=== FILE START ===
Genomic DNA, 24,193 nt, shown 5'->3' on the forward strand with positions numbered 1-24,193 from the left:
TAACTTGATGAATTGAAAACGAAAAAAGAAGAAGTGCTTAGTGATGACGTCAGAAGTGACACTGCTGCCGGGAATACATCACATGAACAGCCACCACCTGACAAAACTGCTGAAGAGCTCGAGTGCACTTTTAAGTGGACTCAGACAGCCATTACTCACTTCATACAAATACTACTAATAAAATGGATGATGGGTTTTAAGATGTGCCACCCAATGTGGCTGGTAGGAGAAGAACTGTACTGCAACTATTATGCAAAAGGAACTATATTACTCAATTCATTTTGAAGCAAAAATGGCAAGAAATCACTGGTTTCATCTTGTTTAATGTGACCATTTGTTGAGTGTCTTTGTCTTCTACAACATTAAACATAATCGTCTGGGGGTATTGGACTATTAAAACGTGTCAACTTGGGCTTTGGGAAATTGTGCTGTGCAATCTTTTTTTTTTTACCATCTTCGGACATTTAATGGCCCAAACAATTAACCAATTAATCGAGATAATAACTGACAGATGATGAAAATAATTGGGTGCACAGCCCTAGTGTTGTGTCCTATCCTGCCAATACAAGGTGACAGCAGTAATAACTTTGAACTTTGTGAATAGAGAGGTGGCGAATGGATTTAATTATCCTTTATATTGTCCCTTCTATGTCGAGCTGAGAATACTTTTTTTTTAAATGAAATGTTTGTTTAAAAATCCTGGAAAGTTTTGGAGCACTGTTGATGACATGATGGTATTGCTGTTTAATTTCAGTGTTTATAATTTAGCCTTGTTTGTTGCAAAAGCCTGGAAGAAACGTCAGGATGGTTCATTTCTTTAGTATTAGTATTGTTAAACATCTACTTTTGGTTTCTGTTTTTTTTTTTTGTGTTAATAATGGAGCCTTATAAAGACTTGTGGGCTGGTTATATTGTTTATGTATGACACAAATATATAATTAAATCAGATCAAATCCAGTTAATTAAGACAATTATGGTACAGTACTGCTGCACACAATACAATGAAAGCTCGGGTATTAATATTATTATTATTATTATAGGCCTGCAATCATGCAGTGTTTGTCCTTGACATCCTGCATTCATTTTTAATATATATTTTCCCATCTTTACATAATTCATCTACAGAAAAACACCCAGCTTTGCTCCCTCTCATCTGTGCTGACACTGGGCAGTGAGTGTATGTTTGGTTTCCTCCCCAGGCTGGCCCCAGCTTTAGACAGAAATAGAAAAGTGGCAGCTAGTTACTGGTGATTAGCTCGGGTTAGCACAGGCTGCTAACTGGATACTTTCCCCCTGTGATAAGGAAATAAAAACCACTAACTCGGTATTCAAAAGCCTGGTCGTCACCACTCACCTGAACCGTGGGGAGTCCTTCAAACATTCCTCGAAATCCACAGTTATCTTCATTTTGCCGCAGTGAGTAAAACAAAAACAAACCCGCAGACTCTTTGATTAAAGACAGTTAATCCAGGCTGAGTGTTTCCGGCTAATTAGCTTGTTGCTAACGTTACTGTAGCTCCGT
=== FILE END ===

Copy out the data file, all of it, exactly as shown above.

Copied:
Genomic DNA, 24,193 nt, shown 5'->3' on the forward strand with positions numbered 1-24,193 from the left:
TAACTTGATGAATTGAAAACGAAAAAAGAAGAAGTGCTTAGTGATGACGTCAGAAGTGACACTGCTGCCGGGAATACATCACATGAACAGCCACCACCTGACAAAACTGCTGAAGAGCTCGAGTGCACTTTTAAGTGGACTCAGACAGCCATTACTCACTTCATACAAATACTACTAATAAAATGGATGATGGGTTTTAAGATGTGCCACCCAATGTGGCTGGTAGGAGAAGAACTGTACTGCAACTATTATGCAAAAGGAACTATATTACTCAATTCATTTTGAAGCAAAAATGGCAAGAAATCACTGGTTTCATCTTGTTTAATGTGACCATTTGTTGAGTGTCTTTGTCTTCTACAACATTAAACATAATCGTCTGGGGGTATTGGACTATTAAAACGTGTCAACTTGGGCTTTGGGAAATTGTGCTGTGCAATCTTTTTTTTTTTACCATCTTCGGACATTTAATGGCCCAAACAATTAACCAATTAATCGAGATAATAACTGACAGATGATGAAAATAATTGGGTGCACAGCCCTAGTGTTGTGTCCTATCCTGCCAATACAAGGTGACAGCAGTAATAACTTTGAACTTTGTGAATAGAGAGGTGGCGAATGGATTTAATTATCCTTTATATTGTCCCTTCTATGTCGAGCTGAGAATACTTTTTTTTTAAATGAAATGTTTGTTTAAAAATCCTGGAAAGTTTTGGAGCACTGTTGATGACATGATGGTATTGCTGTTTAATTTCAGTGTTTATAATTTAGCCTTGTTTGTTGCAAAAGCCTGGAAGAAACGTCAGGATGGTTCATTTCTTTAGTATTAGTATTGTTAAACATCTACTTTTGGTTTCTGTTTTTTTTTTTTGTGTTAATAATGGAGCCTTATAAAGACTTGTGGGCTGGTTATATTGTTTATGTATGACACAAATATATAATTAAATCAGATCAAATCCAGTTAATTAAGACAATTATGGTACAGTACTGCTGCACACAATACAATGAAAGCTCGGGTATTAATATTATTATTATTATTATAGGCCTGCAATCATGCAGTGTTTGTCCTTGACATCCTGCATTCATTTTTAATATATATTTTCCCATCTTTACATAATTCATCTACAGAAAAACACCCAGCTTTGCTCCCTCTCATCTGTGCTGACACTGGGCAGTGAGTGTATGTTTGGTTTCCTCCCCAGGCTGGCCCCAGCTTTAGACAGAAATAGAAAAGTGGCAGCTAGTTACTGGTGATTAGCTCGGGTTAGCACAGGCTGCTAACTGGATACTTTCCCCCTGTGATAAGGAAATAAAAACCACTAACTCGGTATTCAAAAGCCTGGTCGTCACCACTCACCTGAACCGTGGGGAGTCCTTCAAACATTCCTCGAAATCCACAGTTATCTTCATTTTGCCGCAGTGAGTAAAACAAAAACAAACCCGCAGACTCTTTGATTAAAGACAGTTAATCCAGGCTGAGTGTTTCCGGCTAATTAGCTTGTTGCTAACGTTACTGTAGCTCCGT